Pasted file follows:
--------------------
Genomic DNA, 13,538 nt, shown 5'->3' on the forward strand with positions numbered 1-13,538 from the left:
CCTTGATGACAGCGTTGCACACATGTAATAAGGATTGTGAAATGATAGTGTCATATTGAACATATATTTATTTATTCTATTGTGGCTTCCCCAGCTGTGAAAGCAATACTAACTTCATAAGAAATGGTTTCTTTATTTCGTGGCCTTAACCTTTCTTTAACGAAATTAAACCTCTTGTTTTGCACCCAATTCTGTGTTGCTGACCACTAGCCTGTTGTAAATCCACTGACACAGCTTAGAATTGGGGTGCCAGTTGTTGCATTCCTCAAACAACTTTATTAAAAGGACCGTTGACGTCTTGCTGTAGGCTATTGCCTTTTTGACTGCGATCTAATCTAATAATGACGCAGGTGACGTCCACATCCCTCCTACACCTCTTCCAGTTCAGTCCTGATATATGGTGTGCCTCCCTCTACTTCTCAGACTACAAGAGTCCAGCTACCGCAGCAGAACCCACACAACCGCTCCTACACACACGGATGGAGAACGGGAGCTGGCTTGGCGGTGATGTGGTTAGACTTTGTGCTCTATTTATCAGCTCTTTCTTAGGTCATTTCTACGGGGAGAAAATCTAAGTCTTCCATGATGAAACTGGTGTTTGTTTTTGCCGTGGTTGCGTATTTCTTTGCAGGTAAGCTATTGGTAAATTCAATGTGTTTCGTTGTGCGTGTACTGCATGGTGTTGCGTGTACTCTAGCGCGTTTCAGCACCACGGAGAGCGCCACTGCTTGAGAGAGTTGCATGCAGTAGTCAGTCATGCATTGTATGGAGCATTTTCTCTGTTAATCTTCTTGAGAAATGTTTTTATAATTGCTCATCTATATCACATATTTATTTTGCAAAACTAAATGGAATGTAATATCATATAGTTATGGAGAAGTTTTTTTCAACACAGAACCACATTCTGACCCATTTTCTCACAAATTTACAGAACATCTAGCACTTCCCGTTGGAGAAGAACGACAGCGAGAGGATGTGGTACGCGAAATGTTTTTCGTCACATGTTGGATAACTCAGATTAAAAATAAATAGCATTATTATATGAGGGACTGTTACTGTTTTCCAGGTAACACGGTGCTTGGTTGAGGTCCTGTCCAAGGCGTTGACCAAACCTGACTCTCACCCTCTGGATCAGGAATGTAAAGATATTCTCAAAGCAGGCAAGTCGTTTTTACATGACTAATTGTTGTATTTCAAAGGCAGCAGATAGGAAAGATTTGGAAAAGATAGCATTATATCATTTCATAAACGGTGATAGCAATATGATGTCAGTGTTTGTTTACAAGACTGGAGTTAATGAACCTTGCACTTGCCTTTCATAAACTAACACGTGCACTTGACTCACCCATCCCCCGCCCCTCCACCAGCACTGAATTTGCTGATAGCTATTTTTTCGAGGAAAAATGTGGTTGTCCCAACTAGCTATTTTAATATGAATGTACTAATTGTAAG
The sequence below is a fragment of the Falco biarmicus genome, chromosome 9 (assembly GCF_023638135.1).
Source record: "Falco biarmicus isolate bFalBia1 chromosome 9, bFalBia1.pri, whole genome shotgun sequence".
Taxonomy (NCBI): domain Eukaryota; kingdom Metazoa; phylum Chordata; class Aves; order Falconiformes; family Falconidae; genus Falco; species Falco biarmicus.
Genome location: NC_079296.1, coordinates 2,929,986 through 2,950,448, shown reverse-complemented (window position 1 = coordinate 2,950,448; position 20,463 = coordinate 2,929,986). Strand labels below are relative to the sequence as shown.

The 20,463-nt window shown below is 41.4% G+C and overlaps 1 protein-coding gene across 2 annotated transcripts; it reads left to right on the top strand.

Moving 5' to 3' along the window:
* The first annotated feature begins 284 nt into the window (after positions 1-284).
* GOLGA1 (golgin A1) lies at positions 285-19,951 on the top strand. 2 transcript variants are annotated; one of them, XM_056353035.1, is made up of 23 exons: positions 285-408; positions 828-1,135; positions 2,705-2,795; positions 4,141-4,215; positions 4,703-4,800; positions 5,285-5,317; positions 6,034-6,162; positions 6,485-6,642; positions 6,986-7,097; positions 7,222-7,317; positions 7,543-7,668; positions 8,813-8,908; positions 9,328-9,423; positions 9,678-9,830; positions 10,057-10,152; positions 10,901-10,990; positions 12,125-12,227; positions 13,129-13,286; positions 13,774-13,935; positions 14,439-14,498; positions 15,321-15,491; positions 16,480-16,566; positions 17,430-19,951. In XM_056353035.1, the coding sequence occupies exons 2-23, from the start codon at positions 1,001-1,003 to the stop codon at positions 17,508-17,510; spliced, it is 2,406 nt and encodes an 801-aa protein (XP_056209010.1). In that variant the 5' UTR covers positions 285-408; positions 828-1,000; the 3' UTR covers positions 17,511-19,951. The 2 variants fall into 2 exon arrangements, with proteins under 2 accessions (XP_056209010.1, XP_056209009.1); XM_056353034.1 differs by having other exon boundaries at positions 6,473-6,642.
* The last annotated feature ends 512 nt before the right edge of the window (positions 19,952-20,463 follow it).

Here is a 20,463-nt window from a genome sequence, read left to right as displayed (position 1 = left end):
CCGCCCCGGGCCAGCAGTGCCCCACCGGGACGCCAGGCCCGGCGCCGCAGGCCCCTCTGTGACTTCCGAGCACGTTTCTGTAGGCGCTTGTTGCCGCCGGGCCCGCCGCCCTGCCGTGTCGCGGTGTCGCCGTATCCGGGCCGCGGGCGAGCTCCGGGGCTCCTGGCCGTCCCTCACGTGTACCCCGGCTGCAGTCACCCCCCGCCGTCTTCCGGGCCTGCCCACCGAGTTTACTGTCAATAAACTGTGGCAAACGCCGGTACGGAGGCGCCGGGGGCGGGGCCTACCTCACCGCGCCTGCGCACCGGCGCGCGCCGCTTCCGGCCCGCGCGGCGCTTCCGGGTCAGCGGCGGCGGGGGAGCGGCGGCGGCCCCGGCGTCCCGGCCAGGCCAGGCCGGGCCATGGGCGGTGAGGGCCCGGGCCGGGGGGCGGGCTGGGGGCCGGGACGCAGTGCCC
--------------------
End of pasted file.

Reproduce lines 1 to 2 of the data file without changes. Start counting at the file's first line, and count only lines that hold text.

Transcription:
Genomic DNA, 13,538 nt, shown 5'->3' on the forward strand with positions numbered 1-13,538 from the left:
CCTTGATGACAGCGTTGCACACATGTAATAAGGATTGTGAAATGATAGTGTCATATTGAACATATATTTATTTATTCTATTGTGGCTTCCCCAGCTGTGAAAGCAATACTAACTTCATAAGAAATGGTTTCTTTATTTCGTGGCCTTAACCTTTCTTTAACGAAATTAAACCTCTTGTTTTGCACCCAATTCTGTGTTGCTGACCACTAGCCTGTTGTAAATCCACTGACACAGCTTAGAATTGGGGTGCCAGTTGTTGCATTCCTCAAACAACTTTATTAAAAGGACCGTTGACGTCTTGCTGTAGGCTATTGCCTTTTTGACTGCGATCTAATCTAATAATGACGCAGGTGACGTCCACATCCCTCCTACACCTCTTCCAGTTCAGTCCTGATATATGGTGTGCCTCCCTCTACTTCTCAGACTACAAGAGTCCAGCTACCGCAGCAGAACCCACACAACCGCTCCTACACACACGGATGGAGAACGGGAGCTGGCTTGGCGGTGATGTGGTTAGACTTTGTGCTCTATTTATCAGCTCTTTCTTAGGTCATTTCTACGGGGAGAAAATCTAAGTCTTCCATGATGAAACTGGTGTTTGTTTTTGCCGTGGTTGCGTATTTCTTTGCAGGTAAGCTATTGGTAAATTCAATGTGTTTCGTTGTGCGTGTACTGCATGGTGTTGCGTGTACTCTAGCGCGTTTCAGCACCACGGAGAGCGCCACTGCTTGAGAGAGTTGCATGCAGTAGTCAGTCATGCATTGTATGGAGCATTTTCTCTGTTAATCTTCTTGAGAAATGTTTTTATAATTGCTCATCTATATCACATATTTATTTTGCAAAACTAAATGGAATGTAATATCATATAGTTATGGAGAAGTTTTTTTCAACACAGAACCACATTCTGACCCATTTTCTCACAAATTTACAGAACATCTAGCACTTCCCGTTGGAGAAGAACGACAGCGAGAGGATGTGGTACGCGAAATGTTTTTCGTCACATGTTGGATAACTCAGATTAAAAATAAATAGCATTATTATATGAGGGACTGTTACTGTTTTCCAGGTAACACGGTGCTTGGTTGAGGTCCTGTCCAAGGCGTTGACCAAACCTGACTCTCACCCTCTGGATCAGGAATGTAAAGATATTCTCAAAGCAGGCAAGTCGTTTTTACATGACTAATTGTTGTATTTCAAAGGCAGCAGATAGGAAAGATTTGGAAAAGATAGCATTATATCATTTCATAAACGGTGATAGCAATATGATGTCAGTGTTTGTTTACAAGACTGGAGTTAATGAACCTTGCACTTGCCTTTCATAAACTAACACGTGCACTTGACTCACCCATCCCCCGCCCCTCCACCAGCACTGAATTTGCTGATAGCTATTTTTTCGAGGAAAAATGTGGTTGTCCCAACTAGCTATTTTAATATGAATGTACTAATTGTAAG